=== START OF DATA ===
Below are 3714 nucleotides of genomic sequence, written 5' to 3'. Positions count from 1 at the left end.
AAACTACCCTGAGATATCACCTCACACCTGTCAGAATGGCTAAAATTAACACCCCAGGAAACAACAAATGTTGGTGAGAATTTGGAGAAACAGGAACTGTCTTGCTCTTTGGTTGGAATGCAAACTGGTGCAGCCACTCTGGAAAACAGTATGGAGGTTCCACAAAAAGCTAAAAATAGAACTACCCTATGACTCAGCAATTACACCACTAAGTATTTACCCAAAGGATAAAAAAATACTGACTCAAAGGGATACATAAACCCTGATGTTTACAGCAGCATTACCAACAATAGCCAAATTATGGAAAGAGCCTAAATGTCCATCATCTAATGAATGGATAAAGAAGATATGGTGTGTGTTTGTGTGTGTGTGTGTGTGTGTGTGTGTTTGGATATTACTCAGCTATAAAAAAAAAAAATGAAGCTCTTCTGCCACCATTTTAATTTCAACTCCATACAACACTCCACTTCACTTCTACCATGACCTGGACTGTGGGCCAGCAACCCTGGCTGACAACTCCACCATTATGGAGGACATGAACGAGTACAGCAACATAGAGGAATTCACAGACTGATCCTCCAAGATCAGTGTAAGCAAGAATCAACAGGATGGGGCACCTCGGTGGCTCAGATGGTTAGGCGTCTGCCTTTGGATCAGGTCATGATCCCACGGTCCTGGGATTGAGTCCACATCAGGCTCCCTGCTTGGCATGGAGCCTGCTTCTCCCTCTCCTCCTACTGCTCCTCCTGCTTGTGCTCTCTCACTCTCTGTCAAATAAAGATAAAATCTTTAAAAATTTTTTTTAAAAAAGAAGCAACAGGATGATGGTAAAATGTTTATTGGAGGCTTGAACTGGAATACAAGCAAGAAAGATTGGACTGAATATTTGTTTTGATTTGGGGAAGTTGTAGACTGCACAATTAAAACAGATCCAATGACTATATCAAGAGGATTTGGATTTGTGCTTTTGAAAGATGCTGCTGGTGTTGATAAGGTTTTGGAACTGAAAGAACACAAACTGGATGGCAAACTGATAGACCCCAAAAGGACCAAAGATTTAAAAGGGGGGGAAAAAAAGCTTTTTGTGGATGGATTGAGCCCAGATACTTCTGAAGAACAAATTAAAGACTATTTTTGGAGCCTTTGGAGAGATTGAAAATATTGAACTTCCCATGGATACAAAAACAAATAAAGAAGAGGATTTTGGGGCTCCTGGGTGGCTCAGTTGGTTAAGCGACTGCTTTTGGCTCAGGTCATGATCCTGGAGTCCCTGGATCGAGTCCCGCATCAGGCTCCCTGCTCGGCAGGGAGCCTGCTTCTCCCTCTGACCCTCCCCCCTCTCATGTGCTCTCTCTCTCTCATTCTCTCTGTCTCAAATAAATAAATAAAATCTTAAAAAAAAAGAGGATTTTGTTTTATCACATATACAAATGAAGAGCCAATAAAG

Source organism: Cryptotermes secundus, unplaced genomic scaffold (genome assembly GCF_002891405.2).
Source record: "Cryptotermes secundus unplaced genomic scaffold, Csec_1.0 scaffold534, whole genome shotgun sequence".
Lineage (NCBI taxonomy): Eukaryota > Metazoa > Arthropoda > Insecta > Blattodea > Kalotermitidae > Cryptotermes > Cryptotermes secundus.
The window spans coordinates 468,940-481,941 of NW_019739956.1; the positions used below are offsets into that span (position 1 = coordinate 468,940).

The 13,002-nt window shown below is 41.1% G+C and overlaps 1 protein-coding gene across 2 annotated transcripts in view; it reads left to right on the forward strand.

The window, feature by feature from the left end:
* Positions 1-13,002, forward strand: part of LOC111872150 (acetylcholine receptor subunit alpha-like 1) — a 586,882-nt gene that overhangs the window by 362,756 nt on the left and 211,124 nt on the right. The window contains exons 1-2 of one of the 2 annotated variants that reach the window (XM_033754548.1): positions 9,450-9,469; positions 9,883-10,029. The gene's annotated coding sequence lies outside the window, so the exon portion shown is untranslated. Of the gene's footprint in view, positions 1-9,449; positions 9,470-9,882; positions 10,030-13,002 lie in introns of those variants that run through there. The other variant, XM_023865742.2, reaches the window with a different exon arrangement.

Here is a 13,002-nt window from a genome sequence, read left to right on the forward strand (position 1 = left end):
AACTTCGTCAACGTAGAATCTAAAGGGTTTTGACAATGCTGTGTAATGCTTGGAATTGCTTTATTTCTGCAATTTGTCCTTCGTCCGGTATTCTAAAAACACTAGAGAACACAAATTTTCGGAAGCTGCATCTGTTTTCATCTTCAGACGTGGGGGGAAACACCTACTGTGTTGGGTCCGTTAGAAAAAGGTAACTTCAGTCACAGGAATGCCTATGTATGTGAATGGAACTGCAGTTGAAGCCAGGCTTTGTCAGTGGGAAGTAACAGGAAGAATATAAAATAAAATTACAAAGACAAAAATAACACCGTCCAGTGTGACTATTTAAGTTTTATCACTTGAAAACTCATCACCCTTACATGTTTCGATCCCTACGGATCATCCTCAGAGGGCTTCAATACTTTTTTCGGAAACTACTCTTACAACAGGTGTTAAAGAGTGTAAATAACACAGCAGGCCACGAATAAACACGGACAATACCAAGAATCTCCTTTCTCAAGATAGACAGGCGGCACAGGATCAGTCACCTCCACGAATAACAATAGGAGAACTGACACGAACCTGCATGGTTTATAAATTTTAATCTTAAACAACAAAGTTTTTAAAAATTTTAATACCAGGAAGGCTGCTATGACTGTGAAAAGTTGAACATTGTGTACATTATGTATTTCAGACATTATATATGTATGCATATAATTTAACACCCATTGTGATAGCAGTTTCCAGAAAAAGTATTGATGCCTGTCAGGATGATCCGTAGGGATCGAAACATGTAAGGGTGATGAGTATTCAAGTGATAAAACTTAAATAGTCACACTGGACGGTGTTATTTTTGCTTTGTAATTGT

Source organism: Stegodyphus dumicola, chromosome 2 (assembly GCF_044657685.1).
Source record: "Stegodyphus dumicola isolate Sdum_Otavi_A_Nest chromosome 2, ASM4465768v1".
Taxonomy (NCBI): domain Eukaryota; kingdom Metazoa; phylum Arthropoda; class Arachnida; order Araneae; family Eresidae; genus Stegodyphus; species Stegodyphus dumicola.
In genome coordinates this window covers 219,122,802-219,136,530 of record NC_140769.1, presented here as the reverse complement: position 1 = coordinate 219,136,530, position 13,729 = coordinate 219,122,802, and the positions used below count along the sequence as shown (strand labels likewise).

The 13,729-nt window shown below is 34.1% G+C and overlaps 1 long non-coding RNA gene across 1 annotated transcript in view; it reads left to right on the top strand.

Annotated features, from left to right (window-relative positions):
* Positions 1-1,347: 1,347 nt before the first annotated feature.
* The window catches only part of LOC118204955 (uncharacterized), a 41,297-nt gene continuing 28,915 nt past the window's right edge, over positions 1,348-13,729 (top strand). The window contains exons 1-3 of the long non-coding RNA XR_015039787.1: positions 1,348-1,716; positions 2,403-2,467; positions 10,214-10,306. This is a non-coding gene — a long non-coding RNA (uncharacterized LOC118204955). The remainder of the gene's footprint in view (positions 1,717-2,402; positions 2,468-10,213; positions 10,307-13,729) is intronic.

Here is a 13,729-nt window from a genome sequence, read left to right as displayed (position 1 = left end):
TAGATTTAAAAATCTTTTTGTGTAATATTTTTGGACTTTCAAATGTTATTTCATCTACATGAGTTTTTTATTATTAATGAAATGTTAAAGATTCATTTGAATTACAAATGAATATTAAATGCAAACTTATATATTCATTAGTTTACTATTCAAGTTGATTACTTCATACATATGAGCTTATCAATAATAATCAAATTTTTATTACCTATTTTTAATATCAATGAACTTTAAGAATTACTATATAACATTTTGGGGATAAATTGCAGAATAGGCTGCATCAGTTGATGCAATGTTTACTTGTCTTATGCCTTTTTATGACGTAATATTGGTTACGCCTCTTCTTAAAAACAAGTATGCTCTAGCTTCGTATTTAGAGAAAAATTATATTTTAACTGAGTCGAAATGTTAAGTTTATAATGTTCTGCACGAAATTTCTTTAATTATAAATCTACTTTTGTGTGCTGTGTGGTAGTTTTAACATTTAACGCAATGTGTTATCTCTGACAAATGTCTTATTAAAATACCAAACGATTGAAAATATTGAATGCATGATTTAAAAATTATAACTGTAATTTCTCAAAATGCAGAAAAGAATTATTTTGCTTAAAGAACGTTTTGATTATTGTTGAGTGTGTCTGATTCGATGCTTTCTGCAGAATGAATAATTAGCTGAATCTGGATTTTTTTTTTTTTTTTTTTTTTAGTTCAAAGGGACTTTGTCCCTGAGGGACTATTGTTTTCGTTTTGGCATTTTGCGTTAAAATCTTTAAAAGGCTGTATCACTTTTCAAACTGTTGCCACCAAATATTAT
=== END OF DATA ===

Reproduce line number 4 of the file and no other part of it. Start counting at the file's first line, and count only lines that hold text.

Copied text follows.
Source record: "Cryptotermes secundus unplaced genomic scaffold, Csec_1.0 scaffold534, whole genome shotgun sequence".